It was late 2002. Brandon Flowers (yes, it is his real name) had been dumped by his one previous group, a synth-pop outfit named Blush Response, when he refused to move with the rest of the band to L.A. Cruelly ditched, but inspired by seeing Oasis play (incredibly, the Brothers Grim had made it all the way to Vegas in one piece) he saw that his life needed more guitars. When he clocked Dave Keuning’s small ad in a local paper naming that band as an influence – and what with Oasis not exactly factoring in the pasty Vegas music scene – he took it as fate that they should be together. “He was the only person to reply to my ad who wasn’t a complete freak”, remembers Dave, fondly. “He came over with his keyboard and we started going through song ideas straight away. I had the verse to “Mr Brightside” and he went away and wrote the chorus. That was the first song we wrote together and remains the only song that we’ve played at every single Killers show”.
So far so romantic, then. The early core of the band was cemented and their amazingly-previously-unused moniker appropriated from a New Order video. The premise of said promo was to represent the perfect band – with the greatest song as well as model good-looks and youth on their side - to represent Barney & Co. That band was called The Killers. “It gave me the ambition that our actual band should be as perfect as their fictional band,” says Flowers. And so began our heroes’ journey...
After trying out a couple of different bass players and drummers, Brandon and Dave met Ronnie Vannucci, a photographer at the Little Chapel of Flowers and student of classical percussion at UNLV, and Mark Stoermer, who was making ends meet as a medical courier (blood, urine, the odd body part – all glamour). In between these couldn’t-make-it-up day-jobs (Brandon, for the record, was a bellhop at the Gold Coast Hotel; whilst Dave garnered valuable training for his current all-the-ladies-love-an-axeman dilemmas whilst enjoying trysts with lady-shoppers at his Banana Republic job) the newly-complete Killers set to writing what we can assuredly state to be one of the most exciting debut albums you’ll have heard in a very, very long time.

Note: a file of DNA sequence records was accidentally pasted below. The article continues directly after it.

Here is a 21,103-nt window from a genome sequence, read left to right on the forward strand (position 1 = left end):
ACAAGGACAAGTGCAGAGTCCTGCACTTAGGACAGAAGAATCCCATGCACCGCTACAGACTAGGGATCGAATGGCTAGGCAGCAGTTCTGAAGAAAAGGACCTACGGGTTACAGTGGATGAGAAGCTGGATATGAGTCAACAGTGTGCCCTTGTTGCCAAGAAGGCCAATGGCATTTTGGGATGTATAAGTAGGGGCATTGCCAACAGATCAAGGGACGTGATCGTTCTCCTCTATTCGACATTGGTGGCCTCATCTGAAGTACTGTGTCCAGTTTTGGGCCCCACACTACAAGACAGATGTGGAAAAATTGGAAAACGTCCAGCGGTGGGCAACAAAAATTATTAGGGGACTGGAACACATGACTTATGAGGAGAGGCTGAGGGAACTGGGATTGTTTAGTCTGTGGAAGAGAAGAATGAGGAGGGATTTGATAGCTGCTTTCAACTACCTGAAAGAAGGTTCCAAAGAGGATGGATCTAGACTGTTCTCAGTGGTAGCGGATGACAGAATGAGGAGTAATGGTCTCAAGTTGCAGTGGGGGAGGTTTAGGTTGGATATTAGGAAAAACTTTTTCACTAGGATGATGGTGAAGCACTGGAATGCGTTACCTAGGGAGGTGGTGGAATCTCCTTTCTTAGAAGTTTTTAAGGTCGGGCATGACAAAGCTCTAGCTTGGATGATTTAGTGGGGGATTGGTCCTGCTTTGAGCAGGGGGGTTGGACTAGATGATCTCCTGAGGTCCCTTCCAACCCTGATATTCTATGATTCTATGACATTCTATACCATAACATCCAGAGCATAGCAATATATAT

Writing in 120 degree temperatures in the garage that became their rehearsal room provided a suitably intense hot-housing effect. And when they couldn’t get into the garage they’d use Ronnie’s spymaster knowledge to gain mid-night access to the facilities available at his University’s music school. “There was about 2000 sq ft of luxurious practice space complete with drum sets, marimbas, cymbals, pianos etc… So, for about a month or two we lugged a Marshall to sing out of, a Deville to play the axe through, a Bassman for the keyboard, a bass cabinet for Mark and I used the UNLV pep drum band set,” reminisces Ronnie. “Though I’d like to make clear that no instruments were mistreated during this time as we are, and continue to be, respectful, professional and, last but not least, resourceful musicians.”
It was during these pressurised sessions that The Killers began to live up to the expectations commanded by the roots of their name and wrote the bulk of the songs that were to comprise their debut album, the fittingly-titled Hot Fuss. Prolific writers, they were unearthing songs of jealousy and paranoia; tales about murderers, stalkers and Studio 54 AIDS victims; androgynous girlfriends and cuckolded boyfriends; and songs of ambition and the desire to rise above the everyday.
Word soon spread further afield about The Killers. The band came to the attention of London-based independent label Lizard King, and they made their way over to the UK for their first ever gigs outside of Las Vegas (for some of the band this was even the first time they’d needed a passport) and a limited edition release of “Mr Brightside” in September 2003. Those lucky enough to catch these first London shows came away pretty much unanimously enamoured (“A head-mashingly brilliant arsenal of tunes… Right now few bands are a safer bet than The Killers”, glowed NME), while the group’s subsequent appearance at New York industry fiesta CMJ in October saw a swarm-sized buzz surround the band and a worldwide (ex-UK) deal inked with Island Records.